Reducing Your Blast Radius
When you first start with Infrastructure as Code, it can be tempting to create one template to rule them all™ where you can deploy your whole infrastructure in a single deployment. If you’re only deploying a few resources, then this can be fine, but once you get beyond that and are deploying complex sets of infrastructure, it’s important to consider your blast radius.
So what do we mean by blast radius? We’re talking about minimising the amount of damage you can do with a mistake, error or bug in your IaC. If a single mistake can take out your whole production environment, you have a pretty big blast radius. So how do we do this? Below are some techniques we can use we creating our IaC to reduce this.
Break up your code
One of the most significant changes you can make is to break up your code. If you have one big file containing all your infrastructure, any time you make a change, you have to re-run this whole file, and so have the potential for changes occurring to any of these resources. If you break your resources into multiple smaller sets of code, you can just run the files you need to change. A common approach is to break your infrastructure into layers, having a network, storage, compute, etc. layer. Doing this lets you focus your changes on specific areas and ensure that even if something goes wrong, it only impacts a smaller set of resources.
When you break up your code, you still need ways to chain your individual files together to deploy your whole infrastructure stack. Most IaC languages provide a way to do this:
- ARM Templates - Nested Templates
- Bicep - Modules
- Terraform - Modules
- Pulumi - Stack References
Using these techniques, you can split your code into smaller chunks of work but have a way to link them all together, pass values between them and deploy your stack in one go. As a bonus, it also makes reusing and sharing this code easier when packaged up as a module.
Understand your dependencies
One of the most common causes for catastrophic failures is around dependencies, where something is deleted or changed that other resources depend on, or a change is made to one resource, which cascades to other dependent resources. Because of this, it is crucial that you understand your dependencies and what impact any changes you make will have on other resources. Some IaC languages have tooling that can help with this. For example, the aptly named Blast Radius is a project for Terraform that can visualise dependencies with Terraform code.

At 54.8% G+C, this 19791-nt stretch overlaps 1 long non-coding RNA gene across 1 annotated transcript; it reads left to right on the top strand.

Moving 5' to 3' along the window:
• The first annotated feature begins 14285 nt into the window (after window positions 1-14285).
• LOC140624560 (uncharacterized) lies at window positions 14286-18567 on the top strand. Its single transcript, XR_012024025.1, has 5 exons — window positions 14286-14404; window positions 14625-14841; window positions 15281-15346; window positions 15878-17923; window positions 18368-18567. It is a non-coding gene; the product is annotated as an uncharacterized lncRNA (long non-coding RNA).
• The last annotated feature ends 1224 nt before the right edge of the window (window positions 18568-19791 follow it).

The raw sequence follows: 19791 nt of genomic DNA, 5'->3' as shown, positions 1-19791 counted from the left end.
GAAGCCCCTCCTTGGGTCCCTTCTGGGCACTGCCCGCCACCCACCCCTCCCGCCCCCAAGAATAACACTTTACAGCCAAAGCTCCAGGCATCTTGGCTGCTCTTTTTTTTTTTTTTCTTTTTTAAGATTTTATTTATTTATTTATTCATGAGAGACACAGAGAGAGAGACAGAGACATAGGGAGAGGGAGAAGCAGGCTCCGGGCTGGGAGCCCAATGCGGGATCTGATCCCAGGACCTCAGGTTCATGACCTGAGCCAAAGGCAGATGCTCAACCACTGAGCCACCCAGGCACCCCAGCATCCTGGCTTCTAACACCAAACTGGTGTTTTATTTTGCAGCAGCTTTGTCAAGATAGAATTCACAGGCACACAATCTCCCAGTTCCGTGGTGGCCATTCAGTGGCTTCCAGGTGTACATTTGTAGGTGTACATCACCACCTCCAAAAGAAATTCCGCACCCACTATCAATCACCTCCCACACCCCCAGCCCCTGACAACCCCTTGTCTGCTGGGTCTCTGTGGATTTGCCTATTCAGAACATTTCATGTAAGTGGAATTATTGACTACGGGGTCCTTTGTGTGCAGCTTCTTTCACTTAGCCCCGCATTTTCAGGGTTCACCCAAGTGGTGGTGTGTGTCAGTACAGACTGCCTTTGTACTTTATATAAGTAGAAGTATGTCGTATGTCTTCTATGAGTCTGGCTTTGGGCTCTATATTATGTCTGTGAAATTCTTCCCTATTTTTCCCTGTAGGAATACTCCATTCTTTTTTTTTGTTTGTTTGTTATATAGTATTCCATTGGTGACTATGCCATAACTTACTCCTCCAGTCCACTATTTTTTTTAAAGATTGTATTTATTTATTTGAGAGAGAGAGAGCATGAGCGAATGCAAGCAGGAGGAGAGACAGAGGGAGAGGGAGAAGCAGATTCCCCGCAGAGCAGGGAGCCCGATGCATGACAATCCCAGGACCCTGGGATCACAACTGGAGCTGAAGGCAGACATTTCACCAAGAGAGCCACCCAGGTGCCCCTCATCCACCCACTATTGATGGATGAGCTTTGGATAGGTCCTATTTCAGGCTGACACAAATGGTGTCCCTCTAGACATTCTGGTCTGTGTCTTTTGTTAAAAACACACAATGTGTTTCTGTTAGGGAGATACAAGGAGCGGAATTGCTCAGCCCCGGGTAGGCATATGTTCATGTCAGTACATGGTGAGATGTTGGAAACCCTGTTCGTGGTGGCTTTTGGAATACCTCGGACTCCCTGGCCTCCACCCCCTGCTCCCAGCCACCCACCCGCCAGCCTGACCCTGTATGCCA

Nearly every IaC language can preview the changes you will make before you make them. This is an essential tool to determine what impact your changes will have. Running a preview shows you what resources are being changed, and you should quickly notice changes to resources that you weren’t expecting to change. Ideally, you will review your preview before any deployment to check the changes are what you expect, and there aren’t things getting changed that you weren’t expecting.
Protect key resources
One of the most disruptive issues is when resources are accidentally deleted. This is especially concerning when using a language like Terraform or Pulumi, where if a resource doesn’t support a change you are asking for, it will delete and then recreate the resources. Sometimes this works fine, but sometimes this deletion and recreation is very disruptive, and you want to avoid it at all costs, including stopping the deployment if it happens. Many IaC languages offer a way to protect resources to prevent accidental deletion:
- ARM and Bicep - resource locks
- Terraform - prevent_destroy
- Pulumi - protect
Protecting resources does make managing these resources a bit harder. If you want to delete them at some point, you must remove the protection. However, if these resources are important and will be significantly disrupted by a deletion, it’s often worth the effort.
Test your changes
If your infrastructure changes go straight to production, then at some point, you are going to break production. You should have a test environment that you can push changes to first to catch problems before they reach production. This environment should mimic the production one as closely as possible to ensure that the tests can detect any issues impacting production.
The best way to do this is to automate your tests. Once someone checks in a change to the IaC, you run a pipeline to push this change into the test environment and run some tests to see what changes and is broken.
As well as automated testing, if you can automate the actual deployments, you will reduce the chance of human error or misconfiguration of a deployment. Using a CI/CD system for your IaC means you can create automated pipelines that will run your deployments the same way every time.